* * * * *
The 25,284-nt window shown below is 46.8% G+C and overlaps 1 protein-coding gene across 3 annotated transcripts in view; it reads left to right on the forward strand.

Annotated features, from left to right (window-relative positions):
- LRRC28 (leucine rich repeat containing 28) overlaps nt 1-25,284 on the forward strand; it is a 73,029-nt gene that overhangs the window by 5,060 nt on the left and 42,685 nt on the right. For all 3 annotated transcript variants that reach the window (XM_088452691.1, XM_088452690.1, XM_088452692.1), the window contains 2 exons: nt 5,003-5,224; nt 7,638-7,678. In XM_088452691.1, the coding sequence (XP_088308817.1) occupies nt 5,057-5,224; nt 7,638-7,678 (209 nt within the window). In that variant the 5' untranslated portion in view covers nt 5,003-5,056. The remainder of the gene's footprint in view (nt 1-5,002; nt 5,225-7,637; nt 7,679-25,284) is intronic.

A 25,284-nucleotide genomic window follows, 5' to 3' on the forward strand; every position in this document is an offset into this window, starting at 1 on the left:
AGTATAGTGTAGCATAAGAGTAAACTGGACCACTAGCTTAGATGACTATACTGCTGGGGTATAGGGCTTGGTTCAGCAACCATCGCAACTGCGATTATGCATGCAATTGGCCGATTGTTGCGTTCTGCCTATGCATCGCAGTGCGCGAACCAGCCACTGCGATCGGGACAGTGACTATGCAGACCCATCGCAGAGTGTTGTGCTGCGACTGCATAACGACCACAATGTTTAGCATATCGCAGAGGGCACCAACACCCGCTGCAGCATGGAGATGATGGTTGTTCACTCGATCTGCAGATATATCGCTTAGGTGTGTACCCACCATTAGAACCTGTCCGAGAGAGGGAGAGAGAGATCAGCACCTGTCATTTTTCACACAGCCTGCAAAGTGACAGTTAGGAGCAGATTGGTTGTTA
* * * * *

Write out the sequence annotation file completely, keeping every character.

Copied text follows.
The 25,284-nt window shown below is 46.8% G+C and overlaps 1 protein-coding gene across 3 annotated transcripts in view; it reads left to right on the forward strand.

Annotated features, from left to right (window-relative positions):
- LRRC28 (leucine rich repeat containing 28) overlaps nt 1-25,284 on the forward strand; it is a 73,029-nt gene that overhangs the window by 5,060 nt on the left and 42,685 nt on the right. For all 3 annotated transcript variants that reach the window (XM_088452691.1, XM_088452690.1, XM_088452692.1), the window contains 2 exons: nt 5,003-5,224; nt 7,638-7,678. In XM_088452691.1, the coding sequence (XP_088308817.1) occupies nt 5,057-5,224; nt 7,638-7,678 (209 nt within the window). In that variant the 5' untranslated portion in view covers nt 5,003-5,056. The remainder of the gene's footprint in view (nt 1-5,002; nt 5,225-7,637; nt 7,679-25,284) is intronic.

A 25,284-nucleotide genomic window follows, 5' to 3' on the forward strand; every position in this document is an offset into this window, starting at 1 on the left:
AGTATAGTGTAGCATAAGAGTAAACTGGACCACTAGCTTAGATGACTATACTGCTGGGGTATAGGGCTTGGTTCAGCAACCATCGCAACTGCGATTATGCATGCAATTGGCCGATTGTTGCGTTCTGCCTATGCATCGCAGTGCGCGAACCAGCCACTGCGATCGGGACAGTGACTATGCAGACCCATCGCAGAGTGTTGTGCTGCGACTGCATAACGACCACAATGTTTAGCATATCGCAGAGGGCACCAACACCCGCTGCAGCATGGAGATGATGGTTGTTCACTCGATCTGCAGATATATCGCTTAGGTGTGTACCCACCATTAGAACCTGTCCGAGAGAGGGAGAGAGAGATCAGCACCTGTCATTTTTCACACAGCCTGCAAAGTGACAGTTAGGAGCAGATTGGTTGTTA